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The competition heats up: The recovered first stage of last week’s Falcon 9 launch has returned to port, and is being prepared for tests and eventual reflight.
The Falcon 9’s destination is unconfirmed, but SpaceX chief executive Elon Musk said Friday the rocket’s first stage will likely go to launch pad 39A — a former shuttle launch facility now leased by SpaceX — for a series of engine firings to verify its flight readiness.
The objective: Fly the first stage booster again, perhaps as soon as June. “We’re going to do a series of test fires,” Musk told reporters after Friday’s launch. “We’re hoping to do that at the Cape, rather than transport it to Texas (SpaceX’s rocket test facility), and then bring it back. Our plan is to basically fire it 10 times in a row on the ground. If things look good at that point, then it’s qualified for reuse and launch. We’re hoping to re-launch on an orbital mission in … June.”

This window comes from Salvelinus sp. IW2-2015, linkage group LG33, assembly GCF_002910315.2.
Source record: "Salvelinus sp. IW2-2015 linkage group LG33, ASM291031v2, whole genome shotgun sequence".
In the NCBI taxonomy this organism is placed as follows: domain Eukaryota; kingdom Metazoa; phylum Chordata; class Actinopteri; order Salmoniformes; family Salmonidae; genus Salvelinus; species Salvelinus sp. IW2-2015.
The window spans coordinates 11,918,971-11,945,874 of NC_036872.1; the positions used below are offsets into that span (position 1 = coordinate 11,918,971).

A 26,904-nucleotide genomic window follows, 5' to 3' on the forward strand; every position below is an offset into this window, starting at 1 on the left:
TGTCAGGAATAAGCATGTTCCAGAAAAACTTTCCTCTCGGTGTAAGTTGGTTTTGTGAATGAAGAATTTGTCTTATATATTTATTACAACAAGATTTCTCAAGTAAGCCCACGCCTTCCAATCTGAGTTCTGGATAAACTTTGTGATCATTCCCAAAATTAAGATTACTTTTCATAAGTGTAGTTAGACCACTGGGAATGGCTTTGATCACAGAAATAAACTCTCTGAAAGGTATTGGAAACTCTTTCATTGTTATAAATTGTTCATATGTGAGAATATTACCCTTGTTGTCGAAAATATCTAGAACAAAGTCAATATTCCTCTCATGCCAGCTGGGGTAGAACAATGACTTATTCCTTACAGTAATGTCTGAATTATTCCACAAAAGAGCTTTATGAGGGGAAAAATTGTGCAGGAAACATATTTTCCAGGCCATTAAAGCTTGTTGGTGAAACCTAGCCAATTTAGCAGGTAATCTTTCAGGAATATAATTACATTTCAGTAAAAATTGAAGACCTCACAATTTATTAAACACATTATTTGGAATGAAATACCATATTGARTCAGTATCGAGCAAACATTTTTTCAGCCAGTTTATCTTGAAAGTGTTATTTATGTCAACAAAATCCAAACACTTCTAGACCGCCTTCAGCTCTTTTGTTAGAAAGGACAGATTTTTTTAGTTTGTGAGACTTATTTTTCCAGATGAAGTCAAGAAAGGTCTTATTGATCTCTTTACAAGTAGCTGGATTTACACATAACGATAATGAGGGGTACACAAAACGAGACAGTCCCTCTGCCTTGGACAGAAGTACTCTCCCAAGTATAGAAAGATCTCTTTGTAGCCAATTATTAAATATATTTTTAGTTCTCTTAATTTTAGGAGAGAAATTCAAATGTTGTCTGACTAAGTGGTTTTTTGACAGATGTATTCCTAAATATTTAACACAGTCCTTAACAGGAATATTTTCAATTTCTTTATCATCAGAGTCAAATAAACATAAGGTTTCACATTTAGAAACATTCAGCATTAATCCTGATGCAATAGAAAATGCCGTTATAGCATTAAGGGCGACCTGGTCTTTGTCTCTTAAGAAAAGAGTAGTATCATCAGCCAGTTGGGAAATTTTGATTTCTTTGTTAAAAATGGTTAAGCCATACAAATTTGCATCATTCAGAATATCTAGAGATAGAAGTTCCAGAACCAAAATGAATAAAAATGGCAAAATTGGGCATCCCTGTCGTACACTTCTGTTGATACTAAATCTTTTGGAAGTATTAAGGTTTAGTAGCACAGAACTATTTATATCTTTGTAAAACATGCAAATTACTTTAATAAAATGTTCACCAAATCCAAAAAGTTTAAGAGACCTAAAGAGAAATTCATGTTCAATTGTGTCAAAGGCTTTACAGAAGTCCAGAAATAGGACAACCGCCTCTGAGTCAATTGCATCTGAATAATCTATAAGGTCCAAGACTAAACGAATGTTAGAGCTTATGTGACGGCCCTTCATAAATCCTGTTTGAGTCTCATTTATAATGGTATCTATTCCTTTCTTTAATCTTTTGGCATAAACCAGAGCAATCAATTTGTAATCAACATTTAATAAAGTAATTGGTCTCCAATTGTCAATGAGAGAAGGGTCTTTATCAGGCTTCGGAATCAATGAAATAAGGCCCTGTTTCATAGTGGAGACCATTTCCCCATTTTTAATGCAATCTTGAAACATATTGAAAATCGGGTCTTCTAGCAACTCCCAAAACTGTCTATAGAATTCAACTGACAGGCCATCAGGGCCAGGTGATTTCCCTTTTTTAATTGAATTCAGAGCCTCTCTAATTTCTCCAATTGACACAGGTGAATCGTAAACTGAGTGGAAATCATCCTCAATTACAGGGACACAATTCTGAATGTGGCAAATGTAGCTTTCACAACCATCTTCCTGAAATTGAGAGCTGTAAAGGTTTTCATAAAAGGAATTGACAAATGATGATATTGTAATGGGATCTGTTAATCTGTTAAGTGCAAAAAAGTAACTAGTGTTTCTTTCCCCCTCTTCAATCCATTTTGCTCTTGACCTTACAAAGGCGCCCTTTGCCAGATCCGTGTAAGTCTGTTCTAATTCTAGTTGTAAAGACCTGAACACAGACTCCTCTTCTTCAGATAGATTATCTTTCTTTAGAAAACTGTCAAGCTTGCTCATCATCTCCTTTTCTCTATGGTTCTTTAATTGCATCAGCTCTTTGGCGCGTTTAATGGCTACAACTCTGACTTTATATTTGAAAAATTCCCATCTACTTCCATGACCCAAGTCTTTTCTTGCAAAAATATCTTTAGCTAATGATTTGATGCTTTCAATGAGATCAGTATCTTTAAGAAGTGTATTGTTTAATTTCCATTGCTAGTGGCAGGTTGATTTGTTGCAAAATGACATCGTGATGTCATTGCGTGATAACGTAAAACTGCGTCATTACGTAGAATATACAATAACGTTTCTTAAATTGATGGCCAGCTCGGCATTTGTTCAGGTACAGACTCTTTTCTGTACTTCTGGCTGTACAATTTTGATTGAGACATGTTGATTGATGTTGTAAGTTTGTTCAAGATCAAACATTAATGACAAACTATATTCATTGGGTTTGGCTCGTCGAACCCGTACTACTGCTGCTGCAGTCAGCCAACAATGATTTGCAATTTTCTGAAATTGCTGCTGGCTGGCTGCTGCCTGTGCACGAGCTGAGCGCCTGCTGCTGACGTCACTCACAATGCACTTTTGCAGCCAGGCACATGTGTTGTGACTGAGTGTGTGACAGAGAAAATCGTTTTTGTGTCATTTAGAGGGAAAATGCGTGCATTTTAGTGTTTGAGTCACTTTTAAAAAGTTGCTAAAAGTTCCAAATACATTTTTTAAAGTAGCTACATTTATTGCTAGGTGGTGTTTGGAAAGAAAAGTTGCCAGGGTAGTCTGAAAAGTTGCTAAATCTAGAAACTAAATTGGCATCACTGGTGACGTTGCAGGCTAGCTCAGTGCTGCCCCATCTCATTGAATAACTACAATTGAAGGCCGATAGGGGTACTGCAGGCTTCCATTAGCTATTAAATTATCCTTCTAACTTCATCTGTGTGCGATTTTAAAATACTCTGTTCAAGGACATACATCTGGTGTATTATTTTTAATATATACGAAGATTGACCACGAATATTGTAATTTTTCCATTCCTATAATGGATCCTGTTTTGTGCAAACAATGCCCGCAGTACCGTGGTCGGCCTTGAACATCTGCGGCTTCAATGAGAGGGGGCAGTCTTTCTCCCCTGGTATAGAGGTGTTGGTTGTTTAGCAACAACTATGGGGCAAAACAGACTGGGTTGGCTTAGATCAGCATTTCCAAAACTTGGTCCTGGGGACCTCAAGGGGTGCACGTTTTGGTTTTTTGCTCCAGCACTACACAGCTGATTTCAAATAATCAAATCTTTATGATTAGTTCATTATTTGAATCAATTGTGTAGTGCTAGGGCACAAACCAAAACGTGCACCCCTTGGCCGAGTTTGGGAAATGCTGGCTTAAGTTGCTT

SpaceX already has one customer, satellite-maker SES, quite eager to pay the discounted price to fly one of its satellites on this booster.